If you think that General Electric (NYSE:GE) is cheap -- closing at $23.10 yesterday before today's pop -- how does $19.59 sound?

The punch line isn't "Well, wait another week." There is actually a way to buy a basket of quality stocks like GE, Oracle (NASDAQ:ORCL), and PepsiCo (NYSE:PEP) at a 15.2% discount today. But there is a catch.

The way? Shares of Adams Express (NYSE:ADX), one of the many closed-end funds (CEFs) trading at a steep discount to their actual holdings, is trading at a 15.2% discount to its net asset value (NAV).

The catch? There are no assurances that the NAV discount will narrow. In fact, the disparity may widen.

Closed-end funds don't get a lot of loving from the financial press. In the past, it was the popularity of the more conventional open-end mutual funds that kept attention at bay. Now it is the widespread use of the somewhat similar exchange-traded funds (ETFs) keeping CEFs in the shadows.

It's a pity, because as bad as the market has beaten down some of your favorite stocks, CEFs like Adams Express offer a way to get in for even less.

84 reasons to give CEFs a chance
Adams Express has been around since 1929, so it's not some newfangled market contraption. The fund sports an expense ratio of 0.46%, much lower than the typical stock fund. Its commitment to own quality names, coupled with its low expense ratio, has granted the fund the luxury of paying out consistent dividends for more than 70 years.

GE was the third-largest holding, at 3.1% of the fund. If you like PepsiCo as a recession-resistant purveyor of pop and salty snacks, and Oracle as a master consolidator in the enterprise software space, they too are some of the fund's largest holdings.

Analyzing the discount to NAV really puts value into perspective. GE is fetching 11 times earnings in the open market, but the Adams Express discount prices the stock at the value-hunting equivalent of a P/E ratio of under 10.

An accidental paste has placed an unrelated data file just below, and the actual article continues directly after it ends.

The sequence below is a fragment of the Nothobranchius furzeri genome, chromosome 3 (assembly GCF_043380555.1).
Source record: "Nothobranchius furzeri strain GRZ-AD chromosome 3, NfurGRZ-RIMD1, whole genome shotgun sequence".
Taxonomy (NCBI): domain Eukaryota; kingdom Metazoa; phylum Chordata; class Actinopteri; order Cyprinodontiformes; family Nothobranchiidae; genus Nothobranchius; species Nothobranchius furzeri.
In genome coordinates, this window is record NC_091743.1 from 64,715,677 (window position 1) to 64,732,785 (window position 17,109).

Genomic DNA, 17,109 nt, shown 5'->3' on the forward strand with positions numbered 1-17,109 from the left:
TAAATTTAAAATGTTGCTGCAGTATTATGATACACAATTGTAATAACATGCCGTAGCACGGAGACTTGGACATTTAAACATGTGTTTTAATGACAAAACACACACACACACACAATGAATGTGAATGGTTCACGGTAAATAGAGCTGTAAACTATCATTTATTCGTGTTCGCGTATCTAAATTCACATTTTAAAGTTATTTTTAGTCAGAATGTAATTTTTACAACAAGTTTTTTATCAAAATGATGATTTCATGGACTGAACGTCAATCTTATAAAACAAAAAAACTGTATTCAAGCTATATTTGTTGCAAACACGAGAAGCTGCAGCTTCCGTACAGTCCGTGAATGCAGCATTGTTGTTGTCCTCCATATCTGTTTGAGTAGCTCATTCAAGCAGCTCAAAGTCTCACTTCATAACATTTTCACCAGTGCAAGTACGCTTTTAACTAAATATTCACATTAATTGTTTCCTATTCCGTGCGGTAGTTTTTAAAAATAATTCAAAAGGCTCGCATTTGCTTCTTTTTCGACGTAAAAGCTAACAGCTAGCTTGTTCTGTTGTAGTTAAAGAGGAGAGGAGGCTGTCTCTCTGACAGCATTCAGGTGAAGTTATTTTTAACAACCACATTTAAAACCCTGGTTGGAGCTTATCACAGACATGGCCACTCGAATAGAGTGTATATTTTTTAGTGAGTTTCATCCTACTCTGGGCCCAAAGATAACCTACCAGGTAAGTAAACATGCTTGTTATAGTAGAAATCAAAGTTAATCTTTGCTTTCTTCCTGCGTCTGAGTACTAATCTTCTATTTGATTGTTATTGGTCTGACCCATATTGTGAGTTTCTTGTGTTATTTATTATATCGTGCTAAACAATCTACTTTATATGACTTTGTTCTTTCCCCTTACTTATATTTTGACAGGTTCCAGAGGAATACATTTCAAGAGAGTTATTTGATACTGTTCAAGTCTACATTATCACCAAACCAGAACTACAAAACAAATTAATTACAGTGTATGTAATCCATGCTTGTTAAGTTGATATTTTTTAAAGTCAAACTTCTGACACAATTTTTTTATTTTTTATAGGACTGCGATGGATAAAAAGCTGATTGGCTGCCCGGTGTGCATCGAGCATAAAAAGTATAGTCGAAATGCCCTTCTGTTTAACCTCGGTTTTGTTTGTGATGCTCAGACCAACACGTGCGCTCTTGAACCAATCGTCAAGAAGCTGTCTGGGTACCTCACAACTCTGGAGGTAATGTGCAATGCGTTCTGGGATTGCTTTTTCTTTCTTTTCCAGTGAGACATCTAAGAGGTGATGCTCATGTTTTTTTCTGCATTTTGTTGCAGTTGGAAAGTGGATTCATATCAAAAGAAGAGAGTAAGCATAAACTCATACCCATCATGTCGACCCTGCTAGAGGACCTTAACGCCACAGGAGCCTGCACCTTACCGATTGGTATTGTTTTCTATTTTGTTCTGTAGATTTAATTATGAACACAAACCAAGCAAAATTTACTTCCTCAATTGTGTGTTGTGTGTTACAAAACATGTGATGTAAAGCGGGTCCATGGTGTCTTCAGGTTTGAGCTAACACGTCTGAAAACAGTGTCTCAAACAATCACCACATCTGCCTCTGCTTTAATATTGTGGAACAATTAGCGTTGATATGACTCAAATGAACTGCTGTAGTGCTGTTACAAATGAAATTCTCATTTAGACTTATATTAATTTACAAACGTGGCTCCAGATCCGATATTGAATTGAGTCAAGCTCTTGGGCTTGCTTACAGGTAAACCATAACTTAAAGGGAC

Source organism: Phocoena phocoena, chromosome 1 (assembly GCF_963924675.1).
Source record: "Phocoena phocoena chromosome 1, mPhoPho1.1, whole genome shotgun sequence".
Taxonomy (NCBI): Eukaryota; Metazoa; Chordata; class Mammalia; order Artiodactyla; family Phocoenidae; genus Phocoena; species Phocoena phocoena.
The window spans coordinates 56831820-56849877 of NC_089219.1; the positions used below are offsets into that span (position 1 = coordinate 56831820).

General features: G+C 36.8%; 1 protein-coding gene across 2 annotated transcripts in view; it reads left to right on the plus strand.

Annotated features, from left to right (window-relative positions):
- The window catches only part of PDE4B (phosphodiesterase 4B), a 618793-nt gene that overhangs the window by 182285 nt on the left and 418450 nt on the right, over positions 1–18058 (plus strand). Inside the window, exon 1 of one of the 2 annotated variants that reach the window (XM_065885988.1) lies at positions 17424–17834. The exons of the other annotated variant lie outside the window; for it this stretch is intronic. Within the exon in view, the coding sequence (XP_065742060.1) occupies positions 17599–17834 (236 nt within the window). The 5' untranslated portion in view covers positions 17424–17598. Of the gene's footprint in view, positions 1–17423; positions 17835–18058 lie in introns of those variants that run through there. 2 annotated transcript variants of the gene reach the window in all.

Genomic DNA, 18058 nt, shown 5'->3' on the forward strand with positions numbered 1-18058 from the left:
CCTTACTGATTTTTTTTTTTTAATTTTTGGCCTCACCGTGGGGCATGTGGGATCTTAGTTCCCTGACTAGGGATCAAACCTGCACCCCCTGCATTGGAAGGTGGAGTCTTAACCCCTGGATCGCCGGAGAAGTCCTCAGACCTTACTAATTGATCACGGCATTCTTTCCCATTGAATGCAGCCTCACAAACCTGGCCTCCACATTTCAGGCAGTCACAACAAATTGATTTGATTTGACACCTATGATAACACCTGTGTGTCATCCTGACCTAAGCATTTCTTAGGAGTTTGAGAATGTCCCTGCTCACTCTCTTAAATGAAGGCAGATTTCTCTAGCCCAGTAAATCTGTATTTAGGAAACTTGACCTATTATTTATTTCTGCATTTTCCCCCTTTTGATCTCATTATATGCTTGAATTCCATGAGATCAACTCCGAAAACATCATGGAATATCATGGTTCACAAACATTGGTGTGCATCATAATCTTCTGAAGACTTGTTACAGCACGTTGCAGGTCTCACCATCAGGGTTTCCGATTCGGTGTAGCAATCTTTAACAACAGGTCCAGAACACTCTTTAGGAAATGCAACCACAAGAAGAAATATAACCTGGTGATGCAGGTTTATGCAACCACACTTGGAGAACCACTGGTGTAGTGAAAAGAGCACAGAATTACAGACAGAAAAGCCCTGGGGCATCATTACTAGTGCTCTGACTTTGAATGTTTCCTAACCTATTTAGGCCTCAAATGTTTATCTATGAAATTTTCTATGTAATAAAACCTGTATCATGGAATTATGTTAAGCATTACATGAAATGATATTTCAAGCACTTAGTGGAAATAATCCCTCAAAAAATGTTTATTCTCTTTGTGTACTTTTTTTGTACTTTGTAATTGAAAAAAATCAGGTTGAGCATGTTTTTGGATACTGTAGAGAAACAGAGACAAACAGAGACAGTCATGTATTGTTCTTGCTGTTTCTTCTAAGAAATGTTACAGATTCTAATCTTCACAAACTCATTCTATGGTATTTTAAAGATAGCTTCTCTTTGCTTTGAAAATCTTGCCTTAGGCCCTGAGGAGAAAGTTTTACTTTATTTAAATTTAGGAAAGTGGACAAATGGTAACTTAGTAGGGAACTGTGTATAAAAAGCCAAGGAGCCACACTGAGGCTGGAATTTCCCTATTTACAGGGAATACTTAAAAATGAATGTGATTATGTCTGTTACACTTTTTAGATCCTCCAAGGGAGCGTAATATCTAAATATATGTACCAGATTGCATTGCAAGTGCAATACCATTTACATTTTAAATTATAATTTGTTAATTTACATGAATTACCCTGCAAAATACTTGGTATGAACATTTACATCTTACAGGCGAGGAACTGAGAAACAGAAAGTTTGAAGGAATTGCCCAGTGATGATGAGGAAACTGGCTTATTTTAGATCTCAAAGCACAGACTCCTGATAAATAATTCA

This Year

EPS estimate


P/E with

15.2% disc.
















 Source: EPS projections data from Capital IQ.

Naturally there are no guarantees that CEF investors will get to cash out at fair value. That would require liquidation of the fund, and that's unlikely from a company that has been at it since 1929.

This doesn't take away from the value of the proposition. The thin universe of CEFs is offering steep discounts to already steep markdowns. I mean, come on now. General Electric was trading in the low $40s a year ago.

Double-dipping into the discount
Perhaps the neatest twist with Adams Express is that its largest holding -- Petroleum & Resources Corp. (NYSE:PEO) -- is yet another fund trading at a double-digit discount to its assets. So while investors can get into the sector-specific fund and buy into top holdings like fuel kings ExxonMobil (NYSE:XOM) at 9.6% of assets and Chevron (NYSE:CVX) at 8% of assets, at a 14.4% discount, buyers through Adams Express can get in for even less.

In other words, if you think getting ExxonMobil at a 14.4% discount to the market is good, imagine slashing another 15.2% from the already marked-down price.

The market's on sale. You recognize that. This may not be the time to begin nibbling your way back in, but when that time comes, you are doing yourself a disservice if you don't explore the forgotten world of CEFs.

You're not one to miss out on a great bargain, are you?

Other ways to get down with the bargains:

If you want to find deals with conventional open-end mutual funds, check out Motley Fool Champion Funds. A free 30-day trial subscription will make your October an enriched one. 

Longtime Fool contributor Rick Munarriz feels that not every bargain is a bargain, but he's willing to give it a go. He is part of the Rule Breakers newsletter research team, seeking out tomorrow's ultimate growth stocks a day early. He does not own shares in any of the companies in this story. The Fool has a disclosure policy.